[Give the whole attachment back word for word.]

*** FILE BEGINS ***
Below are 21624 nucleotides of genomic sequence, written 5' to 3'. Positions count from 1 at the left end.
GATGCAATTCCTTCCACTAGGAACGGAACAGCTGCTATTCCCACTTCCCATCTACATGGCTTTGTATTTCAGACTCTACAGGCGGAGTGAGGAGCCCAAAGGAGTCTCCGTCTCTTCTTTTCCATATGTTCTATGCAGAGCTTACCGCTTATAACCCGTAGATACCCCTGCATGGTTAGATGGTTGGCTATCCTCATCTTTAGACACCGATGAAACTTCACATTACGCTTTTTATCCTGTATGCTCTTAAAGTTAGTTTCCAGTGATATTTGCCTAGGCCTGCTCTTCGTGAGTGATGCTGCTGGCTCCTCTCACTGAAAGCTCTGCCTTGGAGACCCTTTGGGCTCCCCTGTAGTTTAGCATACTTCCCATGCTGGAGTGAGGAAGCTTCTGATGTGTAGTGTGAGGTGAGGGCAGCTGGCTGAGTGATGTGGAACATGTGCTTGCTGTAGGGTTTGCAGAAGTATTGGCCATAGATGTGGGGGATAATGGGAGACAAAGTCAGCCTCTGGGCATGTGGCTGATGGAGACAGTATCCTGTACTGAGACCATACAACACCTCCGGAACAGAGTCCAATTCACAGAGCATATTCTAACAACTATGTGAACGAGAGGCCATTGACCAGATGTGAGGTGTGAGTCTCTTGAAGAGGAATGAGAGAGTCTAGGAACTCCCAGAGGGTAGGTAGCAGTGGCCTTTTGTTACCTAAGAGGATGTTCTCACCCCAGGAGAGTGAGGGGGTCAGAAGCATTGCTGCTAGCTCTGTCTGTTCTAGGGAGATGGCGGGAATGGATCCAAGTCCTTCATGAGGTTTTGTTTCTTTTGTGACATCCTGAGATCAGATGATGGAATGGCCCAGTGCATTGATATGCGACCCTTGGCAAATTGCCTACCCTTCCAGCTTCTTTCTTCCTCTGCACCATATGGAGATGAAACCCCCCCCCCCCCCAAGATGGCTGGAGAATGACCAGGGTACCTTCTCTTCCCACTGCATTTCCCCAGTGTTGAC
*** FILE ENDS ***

Below are 21624 nucleotides of genomic sequence, written 5' to 3'. Positions count from 1 at the left end.
GATGCAATTCCTTCCACTAGGAACGGAACAGCTGCTATTCCCACTTCCCATCTACATGGCTTTGTATTTCAGACTCTACAGGCGGAGTGAGGAGCCCAAAGGAGTCTCCGTCTCTTCTTTTCCATATGTTCTATGCAGAGCTTACCGCTTATAACCCGTAGATACCCCTGCATGGTTAGATGGTTGGCTATCCTCATCTTTAGACACCGATGAAACTTCACATTACGCTTTTTATCCTGTATGCTCTTAAAGTTAGTTTCCAGTGATATTTGCCTAGGCCTGCTCTTCGTGAGTGATGCTGCTGGCTCCTCTCACTGAAAGCTCTGCCTTGGAGACCCTTTGGGCTCCCCTGTAGTTTAGCATACTTCCCATGCTGGAGTGAGGAAGCTTCTGATGTGTAGTGTGAGGTGAGGGCAGCTGGCTGAGTGATGTGGAACATGTGCTTGCTGTAGGGTTTGCAGAAGTATTGGCCATAGATGTGGGGGATAATGGGAGACAAAGTCAGCCTCTGGGCATGTGGCTGATGGAGACAGTATCCTGTACTGAGACCATACAACACCTCCGGAACAGAGTCCAATTCACAGAGCATATTCTAACAACTATGTGAACGAGAGGCCATTGACCAGATGTGAGGTGTGAGTCTCTTGAAGAGGAATGAGAGAGTCTAGGAACTCCCAGAGGGTAGGTAGCAGTGGCCTTTTGTTACCTAAGAGGATGTTCTCACCCCAGGAGAGTGAGGGGGTCAGAAGCATTGCTGCTAGCTCTGTCTGTTCTAGGGAGATGGCGGGAATGGATCCAAGTCCTTCATGAGGTTTTGTTTCTTTTGTGACATCCTGAGATCAGATGATGGAATGGCCCAGTGCATTGATATGCGACCCTTGGCAAATTGCCTACCCTTCCAGCTTCTTTCTTCCTCTGCACCATATGGAGATGAAACCCCCCCCCCCCCCAAGATGGCTGGAGAATGACCAGGGTACCTTCTCTTCCCACTGCATTTCCCCAGTGTTGAC